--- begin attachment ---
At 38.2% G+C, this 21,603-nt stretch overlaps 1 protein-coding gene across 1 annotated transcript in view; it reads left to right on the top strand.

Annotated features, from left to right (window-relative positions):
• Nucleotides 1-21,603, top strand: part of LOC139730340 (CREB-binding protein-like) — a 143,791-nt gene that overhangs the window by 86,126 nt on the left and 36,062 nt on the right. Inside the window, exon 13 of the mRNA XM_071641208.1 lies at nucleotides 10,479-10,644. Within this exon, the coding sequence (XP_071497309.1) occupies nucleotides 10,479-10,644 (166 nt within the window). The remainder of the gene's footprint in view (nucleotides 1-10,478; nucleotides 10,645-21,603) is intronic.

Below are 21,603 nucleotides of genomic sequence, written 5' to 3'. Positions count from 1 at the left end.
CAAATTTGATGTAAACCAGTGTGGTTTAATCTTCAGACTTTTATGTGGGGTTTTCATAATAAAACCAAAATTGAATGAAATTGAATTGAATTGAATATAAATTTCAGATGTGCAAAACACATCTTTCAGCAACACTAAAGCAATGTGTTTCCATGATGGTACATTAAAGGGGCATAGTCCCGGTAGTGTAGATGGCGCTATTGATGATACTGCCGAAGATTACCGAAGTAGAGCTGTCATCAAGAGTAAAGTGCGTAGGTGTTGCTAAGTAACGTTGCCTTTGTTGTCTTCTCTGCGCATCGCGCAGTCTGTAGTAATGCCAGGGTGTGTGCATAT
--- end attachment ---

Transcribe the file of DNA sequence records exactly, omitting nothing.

At 38.2% G+C, this 21,603-nt stretch overlaps 1 protein-coding gene across 1 annotated transcript in view; it reads left to right on the top strand.

Annotated features, from left to right (window-relative positions):
• Nucleotides 1-21,603, top strand: part of LOC139730340 (CREB-binding protein-like) — a 143,791-nt gene that overhangs the window by 86,126 nt on the left and 36,062 nt on the right. Inside the window, exon 13 of the mRNA XM_071641208.1 lies at nucleotides 10,479-10,644. Within this exon, the coding sequence (XP_071497309.1) occupies nucleotides 10,479-10,644 (166 nt within the window). The remainder of the gene's footprint in view (nucleotides 1-10,478; nucleotides 10,645-21,603) is intronic.

Below are 21,603 nucleotides of genomic sequence, written 5' to 3'. Positions count from 1 at the left end.
CAAATTTGATGTAAACCAGTGTGGTTTAATCTTCAGACTTTTATGTGGGGTTTTCATAATAAAACCAAAATTGAATGAAATTGAATTGAATTGAATATAAATTTCAGATGTGCAAAACACATCTTTCAGCAACACTAAAGCAATGTGTTTCCATGATGGTACATTAAAGGGGCATAGTCCCGGTAGTGTAGATGGCGCTATTGATGATACTGCCGAAGATTACCGAAGTAGAGCTGTCATCAAGAGTAAAGTGCGTAGGTGTTGCTAAGTAACGTTGCCTTTGTTGTCTTCTCTGCGCATCGCGCAGTCTGTAGTAATGCCAGGGTGTGTGCATAT